|Posted on September 20, 2017 at 8:50 PM||comments (66)|
It is the official possition of Fit Body Shop that we are all one unit, one body, one person. Our body functions as one being and for a while I have known this but had trouble putting it into words. I could tell you why if you stubbed your toe, your back hurt, but not always why when I'm working on your shoulder, you can feel down to your toes.
Often I would remind my client that we are all connected. You cannot seperate any body part and give it to me for the afternoon. Its not like dropping off your car at the shop. Well, our body is very well connected. Not only do muscles and joints directly affect other muscles and joints, but we also have an extremely amazing fascial system. The fascial system is very detailed connective tissue holding together every cell and system of our body. It is quickly becoming known as the largest sensory system of the body. Because it directly touches each system and it is one seamless piece of tissue, it has drastic effects on the body when damaged, traumatized or over stressed. It can restrict motion, cause nerve pain, stiffness, weakness and muscle imbalance. This system needs to be treated with myofascial release, a slow, easing treatment that will restore proper tension in all tissues. I integrate this with other techniques for full recovery.
Just because you hurt in one spot, doesn't mean another area isn't causing the pain or isn't being stressed. Treat the whole body as it all has to work together. Mechanics, Fuel & Perform at your optimal potential!
|Posted on July 9, 2017 at 9:00 PM||comments (57)|
Do powerlifters need massage and bodywork? This is a question that does not get visited often and definitely has many view points. I have worked with a large variety of competitive athletes. Some seem to like it and could never go without, while some just don’t seem to prefer it. So here are my personal thoughts on how massage and bodywork affect powerlifting performance.
Every person, everybody needs a starting point. Most people can agree that a healthy point would be that of neutral posture. We should be able to stack our kinetic chain as building blocks, in this case, knees over toes, hips over knees, shoulders over hips, and ears over shoulders in the sagittal plane. While in the coronal and transverse planes making sure the knees track between the 2nd and 3rd toes and shoulders are rotated to turn the thumb out. So while static posture is all great and wonderful we (especially competitive athletes) are very dynamic in nature. Not only that, but everything we do all day long is in front of us. We can ergonomically make things better, but we cannot change this. Take into account that some powerlifters have jobs and may be lifting when they are working too. Now we are combating activities of daily living and the possibility of sitting for long periods possibly being at a computer, life stress and followed by the trauma of a workout. Poor posture and myofascial considerations will lead to the cumulative injury cycle. This cycle needs to be broken to keep all points of the kinetic chain working in harmony (joints, muscles & nervous systems).
There are many techniques that can be used by your practitioner. These techniques are designed to restore fascia, inhibit overactive muscles, stimulate underactive muscles, restore muscle balance, improve circulation, decrease pain and improve recovery. Overall leading to improved performance. I could probably tell you massage is good for everything. So why would someone not utilize this precious tool?
First time trial and error. Unfortunately, I don’t know a great way around this but you have to find someone you trust and can have great communication with. They need to understand your goals for each session. Also, a first session is a starting point for the therapist to just find where the deep issues are and how you respond. So first times are kind of a learning curve for everyone.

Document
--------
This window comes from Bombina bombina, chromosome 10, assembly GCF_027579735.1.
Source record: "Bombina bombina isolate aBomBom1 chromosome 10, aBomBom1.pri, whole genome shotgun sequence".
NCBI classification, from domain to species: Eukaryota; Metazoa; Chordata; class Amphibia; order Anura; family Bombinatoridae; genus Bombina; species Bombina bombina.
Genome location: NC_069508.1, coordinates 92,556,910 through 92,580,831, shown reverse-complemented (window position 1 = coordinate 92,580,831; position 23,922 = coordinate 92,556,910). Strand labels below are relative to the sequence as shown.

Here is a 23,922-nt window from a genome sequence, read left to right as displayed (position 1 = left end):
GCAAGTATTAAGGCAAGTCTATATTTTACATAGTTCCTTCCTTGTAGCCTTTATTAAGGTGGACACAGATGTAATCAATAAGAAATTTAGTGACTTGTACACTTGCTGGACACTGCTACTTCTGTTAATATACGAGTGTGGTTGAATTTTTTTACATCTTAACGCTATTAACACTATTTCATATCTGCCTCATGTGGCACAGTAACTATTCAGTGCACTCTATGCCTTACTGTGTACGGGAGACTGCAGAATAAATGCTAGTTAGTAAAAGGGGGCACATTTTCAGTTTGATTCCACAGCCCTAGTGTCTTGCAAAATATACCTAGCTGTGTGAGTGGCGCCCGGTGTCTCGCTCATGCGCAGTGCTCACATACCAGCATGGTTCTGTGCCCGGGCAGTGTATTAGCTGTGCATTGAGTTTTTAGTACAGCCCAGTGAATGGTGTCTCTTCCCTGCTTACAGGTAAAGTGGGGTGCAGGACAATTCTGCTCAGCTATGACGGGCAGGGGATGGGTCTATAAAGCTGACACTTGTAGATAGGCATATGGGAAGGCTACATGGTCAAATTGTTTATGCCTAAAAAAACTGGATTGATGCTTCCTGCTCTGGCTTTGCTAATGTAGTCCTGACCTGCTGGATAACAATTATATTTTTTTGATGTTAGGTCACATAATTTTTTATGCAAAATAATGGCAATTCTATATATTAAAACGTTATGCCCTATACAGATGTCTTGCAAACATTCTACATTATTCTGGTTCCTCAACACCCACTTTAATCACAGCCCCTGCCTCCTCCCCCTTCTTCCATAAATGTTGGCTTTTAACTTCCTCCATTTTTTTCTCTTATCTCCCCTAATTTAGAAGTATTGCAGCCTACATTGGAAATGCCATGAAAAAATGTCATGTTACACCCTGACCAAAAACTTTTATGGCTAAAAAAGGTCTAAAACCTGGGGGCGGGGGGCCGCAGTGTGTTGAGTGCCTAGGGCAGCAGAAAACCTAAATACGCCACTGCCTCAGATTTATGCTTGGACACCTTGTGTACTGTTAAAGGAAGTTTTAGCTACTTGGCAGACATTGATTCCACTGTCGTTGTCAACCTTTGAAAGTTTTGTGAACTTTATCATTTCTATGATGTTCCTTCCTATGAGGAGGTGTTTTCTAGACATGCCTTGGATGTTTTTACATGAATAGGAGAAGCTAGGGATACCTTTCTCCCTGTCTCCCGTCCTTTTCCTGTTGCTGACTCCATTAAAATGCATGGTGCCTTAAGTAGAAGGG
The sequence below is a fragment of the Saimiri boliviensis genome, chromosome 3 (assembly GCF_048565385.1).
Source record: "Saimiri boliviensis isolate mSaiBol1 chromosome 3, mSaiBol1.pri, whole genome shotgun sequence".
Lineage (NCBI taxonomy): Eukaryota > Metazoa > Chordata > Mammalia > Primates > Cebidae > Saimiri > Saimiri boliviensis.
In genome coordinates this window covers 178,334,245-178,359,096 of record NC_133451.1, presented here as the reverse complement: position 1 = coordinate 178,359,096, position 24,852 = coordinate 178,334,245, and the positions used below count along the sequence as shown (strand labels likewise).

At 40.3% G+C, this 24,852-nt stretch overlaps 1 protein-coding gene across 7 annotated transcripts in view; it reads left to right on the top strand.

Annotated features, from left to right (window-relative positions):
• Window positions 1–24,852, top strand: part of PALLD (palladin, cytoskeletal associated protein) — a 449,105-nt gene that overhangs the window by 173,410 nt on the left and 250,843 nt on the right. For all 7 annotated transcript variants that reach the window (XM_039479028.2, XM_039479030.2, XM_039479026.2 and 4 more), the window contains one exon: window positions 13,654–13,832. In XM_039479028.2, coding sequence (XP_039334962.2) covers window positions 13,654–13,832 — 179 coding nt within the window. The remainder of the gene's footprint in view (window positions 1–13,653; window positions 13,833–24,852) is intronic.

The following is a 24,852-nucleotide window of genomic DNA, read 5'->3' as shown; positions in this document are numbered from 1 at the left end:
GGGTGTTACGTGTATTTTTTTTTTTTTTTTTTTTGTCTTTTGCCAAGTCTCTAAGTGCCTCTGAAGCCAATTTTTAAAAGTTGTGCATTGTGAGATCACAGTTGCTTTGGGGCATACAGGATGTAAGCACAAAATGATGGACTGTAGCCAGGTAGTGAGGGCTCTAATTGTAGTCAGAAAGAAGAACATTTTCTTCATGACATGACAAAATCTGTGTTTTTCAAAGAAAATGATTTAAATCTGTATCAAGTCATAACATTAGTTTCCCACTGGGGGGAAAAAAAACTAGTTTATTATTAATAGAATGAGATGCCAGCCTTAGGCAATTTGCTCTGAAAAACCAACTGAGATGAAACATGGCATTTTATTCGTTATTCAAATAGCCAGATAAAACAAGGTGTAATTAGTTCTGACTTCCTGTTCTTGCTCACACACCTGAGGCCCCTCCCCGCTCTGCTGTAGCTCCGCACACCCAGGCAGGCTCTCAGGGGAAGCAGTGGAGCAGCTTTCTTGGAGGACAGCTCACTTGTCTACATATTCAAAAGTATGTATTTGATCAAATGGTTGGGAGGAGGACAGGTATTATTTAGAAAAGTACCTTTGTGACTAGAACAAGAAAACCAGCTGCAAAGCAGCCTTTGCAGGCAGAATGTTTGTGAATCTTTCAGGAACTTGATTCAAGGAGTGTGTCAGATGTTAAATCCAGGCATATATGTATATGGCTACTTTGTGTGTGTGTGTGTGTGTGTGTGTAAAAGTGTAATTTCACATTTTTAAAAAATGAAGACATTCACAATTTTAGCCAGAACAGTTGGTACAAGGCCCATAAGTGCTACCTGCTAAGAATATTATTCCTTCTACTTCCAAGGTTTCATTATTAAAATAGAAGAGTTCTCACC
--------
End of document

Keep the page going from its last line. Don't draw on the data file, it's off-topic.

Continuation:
Timing. Massage and bodywork needs to be scheduled around workouts and competition. Never get a deep massage right before heavy lifting or competition. This will break down tissues as well as make receptors less responsive, possibly leading to a feeling of weakness or even increased chance of injury. You can still get in a session, just make sure that you both are on the same page so that proper techniques can be used. A pre-event massage can be very helpful,effective and keep you focused, but it won’t be deep.
Touch. Some people do not like to be touched for so many reasons from sensitivity, trauma, vulnerability, to being apprehensive of a healing injury. Always communicate with your practitioner what your goals and concerns are and treatment will be adjusted. Consider options like reiki or strain-counter strain, as they are very non-aggressive and work even if you do not like to be touched. If things cannot be adjusted to your level, try a foam roller.
So think of your body as an important tool. This tool is what wins competitions. It needs to be properly used and taken care of. Proper exercise, nutrition, sleep & rest and bodywork are needed to maintain optimum performance. Just as you need the right exercise prescription, healthy nutrients and the proper balance of rest, you also need bodywork that will promote performance in your phase of training. This is why so many athletes take advantage of the massage therapy at the OTC. Because they need it:)
|Posted on December 12, 2016 at 3:25 PM||comments (148)|
One of the best parts of my job is sports massage. Most days athletes are happier to see me as a massage therapist than an athletic trainer. I don’t think it has much to do with how uncomfortable treatment can be as much as their mental expectation. Plus, I’m not determining the amount of their participation time with their coach.
I see a large variety of athletes from weekend warriors, runners, high school athletes, college athletes, hockey, rugby, weight & power lifters. The techniques I use are varied and integrated based on client injury, goal and sport. Some injuries are more repetitive in nature and some are just due to contact and direct trauma. I firmly believe that each athlete is one body, one unit, one person and therefore treat the body as a whole. By ensuring that all movement patterns are functional and eliminating even small dysfunctional patterns, injury can heal more quickly or even be prevented.
Massage therapy is a great way to keep your body in check. By providing movement assessments, we can see right away which muscles need to be activated, lengthened, inhibited and integrated. This keeps your body working at its optimal potential.